From what has been alluded to so far, it becomes quite apparent that Mr Gandhi’s new image relies significantly on underlining his strong machismo quotient. Here is someone who has enough prowess to match up to the 56-inch chest-wielding strongman on the other side. The problem lies precisely in this aspiration to cultivate such a mirror image, consciously or otherwise.
And it is so not only in view of the larger political discourse prevalent in the country but also for the objectives that the Congress seeks to achieve by re-branding its leader. For the route Mr Gandhi’s re-branding has taken treads a slippery slope. After all, it easily runs the risk of reinforcing more conservative notions of political leadership, often carrying messianic undertones.
The effective leader does not have to have a ‘formidable’ physical stature, spawn hyper-masculinity and chivalry all around, be interested in adventure sports and not feel cold even in the middle of winter. However, the most problematic aspect of such a rebranding is that it makes Mr Gandhi almost indistinguishable from those whom he claims to fight as political adversaries.
The ‘Strongman syndrome’ is the hallmark and central mobilising strategy of right-wing politics not only in India but globally. From Bolsonaro to Trump, Erdogan to Netanyahu, Johnson to Modi—all have come to power mounting on the back of an electorate which saw them as strong, masculine, and tough leaders who could bring them out of their socio-political crisis at the wink of an eye. His rebranding, therefore, begins to look more like an aspiration to become one of them.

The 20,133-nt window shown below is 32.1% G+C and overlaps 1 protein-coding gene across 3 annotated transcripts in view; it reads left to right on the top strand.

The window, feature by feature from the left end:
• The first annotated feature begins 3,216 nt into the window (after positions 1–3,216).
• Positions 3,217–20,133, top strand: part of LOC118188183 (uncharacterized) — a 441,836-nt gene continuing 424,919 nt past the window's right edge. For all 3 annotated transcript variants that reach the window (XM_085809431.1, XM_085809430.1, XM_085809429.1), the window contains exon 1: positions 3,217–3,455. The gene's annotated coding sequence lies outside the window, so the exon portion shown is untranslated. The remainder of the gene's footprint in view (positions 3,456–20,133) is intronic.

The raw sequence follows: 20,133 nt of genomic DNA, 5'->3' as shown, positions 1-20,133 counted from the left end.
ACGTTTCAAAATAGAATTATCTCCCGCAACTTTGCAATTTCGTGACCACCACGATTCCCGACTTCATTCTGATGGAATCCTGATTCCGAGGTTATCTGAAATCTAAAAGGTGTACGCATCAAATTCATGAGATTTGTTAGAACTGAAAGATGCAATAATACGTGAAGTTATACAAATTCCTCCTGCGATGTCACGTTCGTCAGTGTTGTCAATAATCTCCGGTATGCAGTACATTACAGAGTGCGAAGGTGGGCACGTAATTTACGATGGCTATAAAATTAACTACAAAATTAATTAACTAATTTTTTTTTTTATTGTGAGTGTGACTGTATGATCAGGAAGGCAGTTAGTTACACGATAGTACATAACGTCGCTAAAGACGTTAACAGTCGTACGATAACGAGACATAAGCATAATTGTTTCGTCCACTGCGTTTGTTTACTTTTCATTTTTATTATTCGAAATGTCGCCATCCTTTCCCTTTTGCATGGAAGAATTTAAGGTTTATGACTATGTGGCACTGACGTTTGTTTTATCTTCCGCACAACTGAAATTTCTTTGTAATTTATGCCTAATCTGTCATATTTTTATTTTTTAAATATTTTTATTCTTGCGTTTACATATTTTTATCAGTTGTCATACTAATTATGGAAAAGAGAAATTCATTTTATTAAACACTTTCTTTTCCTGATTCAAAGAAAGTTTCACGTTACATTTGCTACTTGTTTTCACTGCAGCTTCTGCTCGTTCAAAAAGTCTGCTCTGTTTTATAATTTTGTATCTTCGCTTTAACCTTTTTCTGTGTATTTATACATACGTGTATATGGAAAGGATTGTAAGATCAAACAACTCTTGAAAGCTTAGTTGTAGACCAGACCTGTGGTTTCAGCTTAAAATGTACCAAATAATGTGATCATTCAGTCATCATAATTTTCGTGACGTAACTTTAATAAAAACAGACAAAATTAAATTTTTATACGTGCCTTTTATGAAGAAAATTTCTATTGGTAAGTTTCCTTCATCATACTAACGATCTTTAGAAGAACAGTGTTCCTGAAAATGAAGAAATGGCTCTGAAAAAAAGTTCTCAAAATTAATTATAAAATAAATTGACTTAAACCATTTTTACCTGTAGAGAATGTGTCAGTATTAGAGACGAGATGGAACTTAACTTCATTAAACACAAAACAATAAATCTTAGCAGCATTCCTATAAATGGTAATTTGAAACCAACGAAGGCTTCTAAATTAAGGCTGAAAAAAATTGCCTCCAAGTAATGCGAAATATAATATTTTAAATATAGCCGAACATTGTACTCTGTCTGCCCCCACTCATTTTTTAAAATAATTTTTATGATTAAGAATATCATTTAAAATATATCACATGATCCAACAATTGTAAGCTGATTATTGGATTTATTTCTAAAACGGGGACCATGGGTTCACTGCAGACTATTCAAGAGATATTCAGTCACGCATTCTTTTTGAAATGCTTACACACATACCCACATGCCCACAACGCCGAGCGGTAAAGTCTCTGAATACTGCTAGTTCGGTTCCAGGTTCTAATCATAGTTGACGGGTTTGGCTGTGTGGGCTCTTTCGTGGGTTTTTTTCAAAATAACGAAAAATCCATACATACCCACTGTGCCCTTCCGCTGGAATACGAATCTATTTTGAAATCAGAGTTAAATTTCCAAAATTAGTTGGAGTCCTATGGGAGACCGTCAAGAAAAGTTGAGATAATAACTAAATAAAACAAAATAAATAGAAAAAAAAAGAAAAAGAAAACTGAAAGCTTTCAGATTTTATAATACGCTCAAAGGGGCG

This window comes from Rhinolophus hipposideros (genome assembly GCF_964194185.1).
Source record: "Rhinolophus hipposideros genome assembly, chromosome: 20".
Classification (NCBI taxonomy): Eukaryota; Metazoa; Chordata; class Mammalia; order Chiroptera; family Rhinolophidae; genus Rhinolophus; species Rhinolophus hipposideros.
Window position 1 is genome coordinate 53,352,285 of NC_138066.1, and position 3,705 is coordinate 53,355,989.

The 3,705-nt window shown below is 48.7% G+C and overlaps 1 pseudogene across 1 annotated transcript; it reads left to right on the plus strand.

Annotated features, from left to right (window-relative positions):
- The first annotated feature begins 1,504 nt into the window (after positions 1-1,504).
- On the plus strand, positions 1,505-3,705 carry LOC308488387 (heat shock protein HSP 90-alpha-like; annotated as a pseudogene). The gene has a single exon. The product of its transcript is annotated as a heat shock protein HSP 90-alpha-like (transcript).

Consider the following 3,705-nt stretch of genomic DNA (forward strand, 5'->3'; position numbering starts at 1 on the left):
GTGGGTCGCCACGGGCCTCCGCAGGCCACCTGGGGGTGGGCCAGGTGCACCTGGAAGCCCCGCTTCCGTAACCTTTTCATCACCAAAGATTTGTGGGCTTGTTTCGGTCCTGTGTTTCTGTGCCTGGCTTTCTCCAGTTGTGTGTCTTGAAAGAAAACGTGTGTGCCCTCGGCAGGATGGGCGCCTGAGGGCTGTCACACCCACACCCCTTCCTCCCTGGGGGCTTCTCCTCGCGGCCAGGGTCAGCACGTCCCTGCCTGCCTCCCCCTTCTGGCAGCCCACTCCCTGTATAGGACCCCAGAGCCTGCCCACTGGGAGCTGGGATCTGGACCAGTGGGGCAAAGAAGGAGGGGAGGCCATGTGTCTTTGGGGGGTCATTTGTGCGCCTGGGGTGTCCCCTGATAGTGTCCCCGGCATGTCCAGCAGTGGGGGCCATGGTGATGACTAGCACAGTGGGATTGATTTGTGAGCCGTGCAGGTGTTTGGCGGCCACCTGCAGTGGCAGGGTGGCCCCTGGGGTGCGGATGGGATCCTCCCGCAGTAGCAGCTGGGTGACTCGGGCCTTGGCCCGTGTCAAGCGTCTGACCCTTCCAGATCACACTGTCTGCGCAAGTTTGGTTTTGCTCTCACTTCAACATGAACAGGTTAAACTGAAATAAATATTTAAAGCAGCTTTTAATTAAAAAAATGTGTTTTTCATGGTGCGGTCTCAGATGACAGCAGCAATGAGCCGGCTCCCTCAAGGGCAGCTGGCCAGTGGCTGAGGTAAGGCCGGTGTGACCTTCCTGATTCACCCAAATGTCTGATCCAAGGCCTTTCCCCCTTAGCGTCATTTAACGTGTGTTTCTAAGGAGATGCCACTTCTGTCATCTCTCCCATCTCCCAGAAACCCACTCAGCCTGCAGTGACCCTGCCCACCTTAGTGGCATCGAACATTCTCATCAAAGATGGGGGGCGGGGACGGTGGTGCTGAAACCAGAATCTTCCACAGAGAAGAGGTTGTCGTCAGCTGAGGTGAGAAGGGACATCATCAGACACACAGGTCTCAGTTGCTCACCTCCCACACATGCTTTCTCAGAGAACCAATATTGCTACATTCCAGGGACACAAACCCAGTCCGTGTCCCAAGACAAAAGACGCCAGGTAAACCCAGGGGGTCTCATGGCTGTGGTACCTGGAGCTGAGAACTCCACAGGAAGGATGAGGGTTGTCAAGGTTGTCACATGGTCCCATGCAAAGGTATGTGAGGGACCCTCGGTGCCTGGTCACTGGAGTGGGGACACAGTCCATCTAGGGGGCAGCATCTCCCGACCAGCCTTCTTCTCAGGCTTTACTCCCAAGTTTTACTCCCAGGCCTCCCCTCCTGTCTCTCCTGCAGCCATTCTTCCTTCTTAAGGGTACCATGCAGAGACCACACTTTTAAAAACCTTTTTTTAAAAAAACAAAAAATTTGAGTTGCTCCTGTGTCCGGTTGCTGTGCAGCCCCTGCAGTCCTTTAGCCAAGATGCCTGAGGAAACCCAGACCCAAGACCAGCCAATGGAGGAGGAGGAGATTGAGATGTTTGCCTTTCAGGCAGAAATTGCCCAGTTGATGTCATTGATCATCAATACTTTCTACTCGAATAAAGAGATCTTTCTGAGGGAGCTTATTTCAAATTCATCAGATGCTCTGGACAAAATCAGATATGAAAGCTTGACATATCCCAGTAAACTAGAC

If Mr Gandhi claims to stand against right-wing politics, the question that ultimately arises is whether his rebranded self, itself constituted from the former’s worldview, would be able to offer any worthwhile image of an alternate world? Even his well-wishers can ask themselves – if the point of rebranding was to cultivate a leadership image that bears striking resemblance to what Congress claims to oppose, what is their possibility of winning the game when the adversary continues to prompt the rules of the game.
(The authors are doctoral students at the Centre for Political Studies, Jawaharlal Nehru University, New Delhi. This is an opinion article and the views expressed are the author’s own. The Quint neither endorses nor is responsible for them.)